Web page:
The water, to the extent you could call it that, was nearly knee-deep and rising. An elderly woman, walking her tiny dog, stopped and picked her up, staring in bewilderment at the flooded crossing. A small gaggle of people looked on, not so much at the spew from the broken main as at the old lady, wondering at the audacity that she would keep an animal for other than a meal. In fact, a few appeared to be harboring their own ill intent towards the trembling little thing.

Those thoughts were quickly dispelled as Pike approached. They gave way but didn’t disperse; Pike was no danger unless you seriously pissed him off.

As he came upon the elderly woman from behind, one of the boys from earlier timidly crept to him, and with a trembling hand offered him the cigarette from his own mouth. Pike accepted it with a nod and a wink, and the kid backed away, smiling as if he’d received a kiss on the forehead.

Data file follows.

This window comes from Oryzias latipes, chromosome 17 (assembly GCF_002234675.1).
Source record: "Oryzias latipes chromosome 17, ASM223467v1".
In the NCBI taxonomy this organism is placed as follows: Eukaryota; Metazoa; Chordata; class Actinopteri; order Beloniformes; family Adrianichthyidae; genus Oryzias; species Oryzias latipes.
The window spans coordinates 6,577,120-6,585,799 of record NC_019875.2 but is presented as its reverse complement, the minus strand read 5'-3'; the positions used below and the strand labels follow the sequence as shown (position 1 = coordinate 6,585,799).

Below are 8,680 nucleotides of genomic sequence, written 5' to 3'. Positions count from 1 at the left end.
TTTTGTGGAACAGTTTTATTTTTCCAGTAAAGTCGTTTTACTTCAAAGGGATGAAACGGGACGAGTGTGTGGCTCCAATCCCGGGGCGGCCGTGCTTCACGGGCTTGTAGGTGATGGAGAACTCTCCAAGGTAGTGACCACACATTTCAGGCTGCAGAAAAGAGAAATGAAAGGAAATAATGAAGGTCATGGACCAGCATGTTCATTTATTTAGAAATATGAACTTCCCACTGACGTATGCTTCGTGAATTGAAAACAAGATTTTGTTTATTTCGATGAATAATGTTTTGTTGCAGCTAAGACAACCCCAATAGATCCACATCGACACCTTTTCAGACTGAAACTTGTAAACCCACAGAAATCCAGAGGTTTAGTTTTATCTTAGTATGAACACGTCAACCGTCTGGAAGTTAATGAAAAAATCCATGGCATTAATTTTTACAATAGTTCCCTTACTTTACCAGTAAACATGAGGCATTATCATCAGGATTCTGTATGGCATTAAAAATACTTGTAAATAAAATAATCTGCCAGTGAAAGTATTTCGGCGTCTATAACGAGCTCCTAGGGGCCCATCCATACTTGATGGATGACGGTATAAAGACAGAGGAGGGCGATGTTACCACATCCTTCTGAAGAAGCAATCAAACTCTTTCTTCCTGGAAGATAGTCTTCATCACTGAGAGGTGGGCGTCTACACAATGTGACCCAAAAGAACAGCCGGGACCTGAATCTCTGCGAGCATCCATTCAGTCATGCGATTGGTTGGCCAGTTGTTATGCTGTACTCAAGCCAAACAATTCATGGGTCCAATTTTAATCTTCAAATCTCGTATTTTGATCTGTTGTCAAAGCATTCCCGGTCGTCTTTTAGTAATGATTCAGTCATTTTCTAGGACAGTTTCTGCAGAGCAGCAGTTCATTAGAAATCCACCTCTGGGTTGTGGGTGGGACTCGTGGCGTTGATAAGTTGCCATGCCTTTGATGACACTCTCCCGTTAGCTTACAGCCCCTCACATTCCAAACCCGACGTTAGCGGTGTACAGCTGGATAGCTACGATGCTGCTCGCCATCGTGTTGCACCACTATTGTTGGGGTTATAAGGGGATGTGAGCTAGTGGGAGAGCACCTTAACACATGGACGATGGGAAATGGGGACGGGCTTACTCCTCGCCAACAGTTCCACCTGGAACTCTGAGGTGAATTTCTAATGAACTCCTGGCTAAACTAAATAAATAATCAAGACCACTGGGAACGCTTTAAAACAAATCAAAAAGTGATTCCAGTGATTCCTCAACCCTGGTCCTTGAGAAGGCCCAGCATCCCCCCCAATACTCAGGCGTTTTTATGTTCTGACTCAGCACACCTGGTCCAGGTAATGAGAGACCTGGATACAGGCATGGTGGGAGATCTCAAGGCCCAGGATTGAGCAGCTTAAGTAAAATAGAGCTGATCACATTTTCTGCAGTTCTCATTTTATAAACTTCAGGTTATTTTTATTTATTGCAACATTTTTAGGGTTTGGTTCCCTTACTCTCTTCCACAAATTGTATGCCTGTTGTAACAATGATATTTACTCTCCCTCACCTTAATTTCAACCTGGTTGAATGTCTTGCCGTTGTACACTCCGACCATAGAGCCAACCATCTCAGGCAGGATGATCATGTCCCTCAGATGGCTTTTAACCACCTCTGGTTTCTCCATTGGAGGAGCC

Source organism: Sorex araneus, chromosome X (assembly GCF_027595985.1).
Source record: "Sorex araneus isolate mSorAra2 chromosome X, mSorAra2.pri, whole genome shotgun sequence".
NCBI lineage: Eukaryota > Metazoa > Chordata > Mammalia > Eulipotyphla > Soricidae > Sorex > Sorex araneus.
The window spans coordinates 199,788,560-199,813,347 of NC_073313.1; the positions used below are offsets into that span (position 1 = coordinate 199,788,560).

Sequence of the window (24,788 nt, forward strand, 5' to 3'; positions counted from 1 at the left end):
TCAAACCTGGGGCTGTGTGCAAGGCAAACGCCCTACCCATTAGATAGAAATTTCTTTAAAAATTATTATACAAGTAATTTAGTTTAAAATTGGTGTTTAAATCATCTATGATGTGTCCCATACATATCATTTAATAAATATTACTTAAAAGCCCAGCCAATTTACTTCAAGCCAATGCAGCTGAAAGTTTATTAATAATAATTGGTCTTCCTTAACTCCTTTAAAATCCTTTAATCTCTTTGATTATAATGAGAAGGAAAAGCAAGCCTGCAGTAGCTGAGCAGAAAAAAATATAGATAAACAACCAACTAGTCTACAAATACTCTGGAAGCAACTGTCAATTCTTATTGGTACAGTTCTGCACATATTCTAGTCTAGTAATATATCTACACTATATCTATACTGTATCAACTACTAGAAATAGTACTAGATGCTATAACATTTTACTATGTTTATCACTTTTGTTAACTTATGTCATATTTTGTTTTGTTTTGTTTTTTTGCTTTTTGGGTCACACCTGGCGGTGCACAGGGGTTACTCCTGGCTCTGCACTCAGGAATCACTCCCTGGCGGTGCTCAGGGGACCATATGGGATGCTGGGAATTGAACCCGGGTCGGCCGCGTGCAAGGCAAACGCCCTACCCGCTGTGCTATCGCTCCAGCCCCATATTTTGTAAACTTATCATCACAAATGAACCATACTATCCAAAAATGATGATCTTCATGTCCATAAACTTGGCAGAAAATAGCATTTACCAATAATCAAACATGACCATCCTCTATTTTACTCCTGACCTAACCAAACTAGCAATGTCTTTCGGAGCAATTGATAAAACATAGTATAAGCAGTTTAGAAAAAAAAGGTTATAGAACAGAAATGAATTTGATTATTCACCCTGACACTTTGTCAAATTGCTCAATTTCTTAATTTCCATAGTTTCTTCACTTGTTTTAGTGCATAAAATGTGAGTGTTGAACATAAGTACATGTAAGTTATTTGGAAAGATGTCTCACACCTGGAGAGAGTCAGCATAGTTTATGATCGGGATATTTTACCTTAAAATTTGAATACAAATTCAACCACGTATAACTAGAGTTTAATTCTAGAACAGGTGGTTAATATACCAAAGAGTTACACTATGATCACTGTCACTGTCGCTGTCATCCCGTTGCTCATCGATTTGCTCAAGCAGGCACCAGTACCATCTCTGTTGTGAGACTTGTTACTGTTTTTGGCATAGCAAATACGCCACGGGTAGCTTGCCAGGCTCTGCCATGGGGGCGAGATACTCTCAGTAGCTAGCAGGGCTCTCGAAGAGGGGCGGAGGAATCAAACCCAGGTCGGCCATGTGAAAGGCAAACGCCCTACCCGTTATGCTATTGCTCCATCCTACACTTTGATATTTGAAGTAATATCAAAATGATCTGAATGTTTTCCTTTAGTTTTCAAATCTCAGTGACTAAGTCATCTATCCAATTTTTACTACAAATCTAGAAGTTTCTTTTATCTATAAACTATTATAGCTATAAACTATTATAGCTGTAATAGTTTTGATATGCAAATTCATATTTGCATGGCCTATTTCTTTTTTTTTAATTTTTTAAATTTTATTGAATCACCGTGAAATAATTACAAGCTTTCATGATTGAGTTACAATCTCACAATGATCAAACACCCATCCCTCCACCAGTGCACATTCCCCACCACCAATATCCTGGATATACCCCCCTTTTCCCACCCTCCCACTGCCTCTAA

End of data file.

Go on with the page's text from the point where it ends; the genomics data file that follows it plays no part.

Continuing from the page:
“He ought not to be smoking anyway,” the old lady said, scornfully but also with a sad tremor in her voice. Pike looked at her: her clothes were old and tattered but they were clean. Her hair was brushed and she even smelled relatively nice. This was a person with dignity, a person who’d somehow maintained a measure of pride since the world ended. A crack in the dignity formed as her lip trembled and her eyes watered, but she held together. She looked at the sky, then at Pike.

“Do you remember?” she asked with a quaver. “Do you remember when you could look at the sky and see something other than… shit?”

The dam burst. She wept, as much out of frustration over her loss of composure as anything else. Pike placed a hand tenderly on her shoulder.

“I’ve seen pictures. It was beautiful,” he said sadly. “Let me walk you home.”

Pike extended an elbow with a smile. He remembered at least that much about a gentleman’s behavior, and the old woman’s expression brightened as she slipped an arm through it.  The onlookers made way as they strolled the way she came.


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